Earlier this month, Quebec’s Director of National Public Health, Horacio Arruda, said outbreaks in care homes were likely driven by employees who were asymptomatic carriers and worked in several facilities at the same time.

The inspection reports show that, at the level of individual homes, circumstances were more challenging than how they were portrayed by officials in the government’s daily briefings.

Workplace-safety reports for three of the care homes were released through an access-to-information request. A report for the Sainte-Dorothée home had previously become public in court filings.

Story continues below advertisement

Many of the problems mentioned in the reports stemmed from similar roots – lack of staff, lack of protective equipment, confusion about steps needed to counter the contagion. However, they translated into different challenges in each of the homes.

At the Vigi DDO home, understaffing made it impossible to assign nurses to work solely with infected residents. On some shifts, for example at night or during weekends, there was only one nurse for the entire facility, according to the inspection report.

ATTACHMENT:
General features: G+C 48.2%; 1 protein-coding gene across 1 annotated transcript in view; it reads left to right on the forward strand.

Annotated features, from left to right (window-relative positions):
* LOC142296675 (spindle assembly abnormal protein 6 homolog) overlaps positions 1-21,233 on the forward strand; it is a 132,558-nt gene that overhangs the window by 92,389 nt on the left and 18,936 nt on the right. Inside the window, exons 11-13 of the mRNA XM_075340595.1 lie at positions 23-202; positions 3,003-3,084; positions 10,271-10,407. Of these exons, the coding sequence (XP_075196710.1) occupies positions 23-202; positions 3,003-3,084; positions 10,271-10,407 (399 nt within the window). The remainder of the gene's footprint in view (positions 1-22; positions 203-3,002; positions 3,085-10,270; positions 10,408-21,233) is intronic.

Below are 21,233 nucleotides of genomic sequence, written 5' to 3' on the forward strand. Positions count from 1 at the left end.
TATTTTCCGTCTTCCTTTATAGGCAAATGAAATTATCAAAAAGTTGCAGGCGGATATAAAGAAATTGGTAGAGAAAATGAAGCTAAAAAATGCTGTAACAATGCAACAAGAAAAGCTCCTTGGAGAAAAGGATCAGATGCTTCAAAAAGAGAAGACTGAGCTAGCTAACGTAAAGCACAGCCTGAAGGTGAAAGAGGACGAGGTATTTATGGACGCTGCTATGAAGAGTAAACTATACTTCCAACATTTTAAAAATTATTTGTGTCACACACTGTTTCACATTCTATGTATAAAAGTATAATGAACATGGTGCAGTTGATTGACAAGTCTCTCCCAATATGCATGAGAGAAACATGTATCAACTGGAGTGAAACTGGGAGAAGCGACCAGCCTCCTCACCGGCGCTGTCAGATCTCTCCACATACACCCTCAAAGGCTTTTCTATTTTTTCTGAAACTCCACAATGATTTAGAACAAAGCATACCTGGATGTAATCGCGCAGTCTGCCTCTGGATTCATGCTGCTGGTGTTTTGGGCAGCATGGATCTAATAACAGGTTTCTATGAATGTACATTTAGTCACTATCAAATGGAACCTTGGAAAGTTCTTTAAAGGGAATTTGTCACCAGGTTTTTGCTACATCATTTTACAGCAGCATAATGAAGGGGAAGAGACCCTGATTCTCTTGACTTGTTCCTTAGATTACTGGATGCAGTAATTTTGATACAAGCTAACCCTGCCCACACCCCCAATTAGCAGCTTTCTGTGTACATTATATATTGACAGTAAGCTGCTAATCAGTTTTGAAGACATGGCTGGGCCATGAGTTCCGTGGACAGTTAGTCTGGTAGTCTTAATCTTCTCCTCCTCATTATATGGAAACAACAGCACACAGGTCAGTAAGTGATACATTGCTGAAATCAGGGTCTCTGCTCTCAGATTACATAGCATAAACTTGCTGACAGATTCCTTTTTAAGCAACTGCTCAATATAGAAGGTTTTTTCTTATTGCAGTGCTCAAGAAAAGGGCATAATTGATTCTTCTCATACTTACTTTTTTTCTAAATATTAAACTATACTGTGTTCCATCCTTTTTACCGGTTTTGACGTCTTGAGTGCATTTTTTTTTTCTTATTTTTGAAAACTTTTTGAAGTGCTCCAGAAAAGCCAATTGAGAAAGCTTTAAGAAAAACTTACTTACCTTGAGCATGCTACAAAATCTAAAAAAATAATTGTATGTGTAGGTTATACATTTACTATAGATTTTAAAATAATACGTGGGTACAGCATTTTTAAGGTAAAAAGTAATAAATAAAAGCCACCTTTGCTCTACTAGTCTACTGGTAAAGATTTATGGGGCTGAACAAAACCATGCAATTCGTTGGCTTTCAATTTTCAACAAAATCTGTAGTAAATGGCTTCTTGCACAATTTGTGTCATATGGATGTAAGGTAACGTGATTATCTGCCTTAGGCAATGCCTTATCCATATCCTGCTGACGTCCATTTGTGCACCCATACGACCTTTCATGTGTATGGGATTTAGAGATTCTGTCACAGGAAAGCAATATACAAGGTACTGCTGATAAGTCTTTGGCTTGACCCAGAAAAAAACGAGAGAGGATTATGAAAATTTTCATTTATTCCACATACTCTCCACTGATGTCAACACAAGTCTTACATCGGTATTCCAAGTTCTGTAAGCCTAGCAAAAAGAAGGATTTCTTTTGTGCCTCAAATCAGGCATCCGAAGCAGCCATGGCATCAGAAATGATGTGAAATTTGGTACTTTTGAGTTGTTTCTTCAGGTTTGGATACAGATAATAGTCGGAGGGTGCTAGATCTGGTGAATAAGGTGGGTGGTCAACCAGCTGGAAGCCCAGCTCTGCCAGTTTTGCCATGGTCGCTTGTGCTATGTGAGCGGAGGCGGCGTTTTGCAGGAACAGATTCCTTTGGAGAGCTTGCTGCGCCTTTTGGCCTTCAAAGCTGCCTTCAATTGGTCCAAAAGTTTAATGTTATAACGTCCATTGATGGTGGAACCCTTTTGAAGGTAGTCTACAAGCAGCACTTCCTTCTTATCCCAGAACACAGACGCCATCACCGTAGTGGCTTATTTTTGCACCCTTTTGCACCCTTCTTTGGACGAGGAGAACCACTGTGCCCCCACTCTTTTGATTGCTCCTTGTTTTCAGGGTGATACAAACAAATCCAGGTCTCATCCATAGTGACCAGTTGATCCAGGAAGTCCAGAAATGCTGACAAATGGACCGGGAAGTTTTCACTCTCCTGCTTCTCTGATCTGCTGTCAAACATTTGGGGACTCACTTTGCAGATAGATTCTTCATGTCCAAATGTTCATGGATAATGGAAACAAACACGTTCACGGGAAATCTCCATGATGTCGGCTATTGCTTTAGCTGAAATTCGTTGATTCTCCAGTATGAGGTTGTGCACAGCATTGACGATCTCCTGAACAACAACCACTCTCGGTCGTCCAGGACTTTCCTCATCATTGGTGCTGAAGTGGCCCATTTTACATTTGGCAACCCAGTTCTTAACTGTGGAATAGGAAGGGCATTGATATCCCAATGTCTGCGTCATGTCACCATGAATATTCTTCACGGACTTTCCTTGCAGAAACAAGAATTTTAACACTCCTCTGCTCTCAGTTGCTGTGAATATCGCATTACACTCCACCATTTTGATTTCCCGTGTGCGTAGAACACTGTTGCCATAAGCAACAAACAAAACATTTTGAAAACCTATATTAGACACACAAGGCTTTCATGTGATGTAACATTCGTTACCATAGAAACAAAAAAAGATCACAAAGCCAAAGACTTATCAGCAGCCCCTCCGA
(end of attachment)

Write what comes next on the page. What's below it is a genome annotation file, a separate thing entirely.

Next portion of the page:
According to the local health authority, 66 residents at Vigi DDO have died of COVID-19.

“There were difficulties getting all workers to follow good IPAC [Infection Prevention and Control] practices,” the report said.

The document said a Vigi manager, Juliana D’Onofrio, blamed the local health authority for the lack of personal protective equipment (PPE).

Since March 20, Quebec’s Health Department has centralized PPE procurement, leaving it to local health boards to allocate the equipment rather than having individual homes contact suppliers, ministry spokesman Robert Maranda said in an e-mail to The Globe Monday.

Story continues below advertisement

According to the report, Ms. D’Onofrio complained that Vigi “regularly made requests to [local health authorities] for PPE. Because of the shortage of PPE, the [local health authorities] had trouble supplying them preventively and in sufficient quantities.”

The report also said there were no N95 respirator masks during aerosol-generating medical procedures – and in any case the staff hadn’t done tests to make sure such respirators fit them properly.

Questioned about the report, a spokesman for the local health authority said that there was good co-operation with Vigi DDO and that facilities under its jurisdiction received adequate supplies.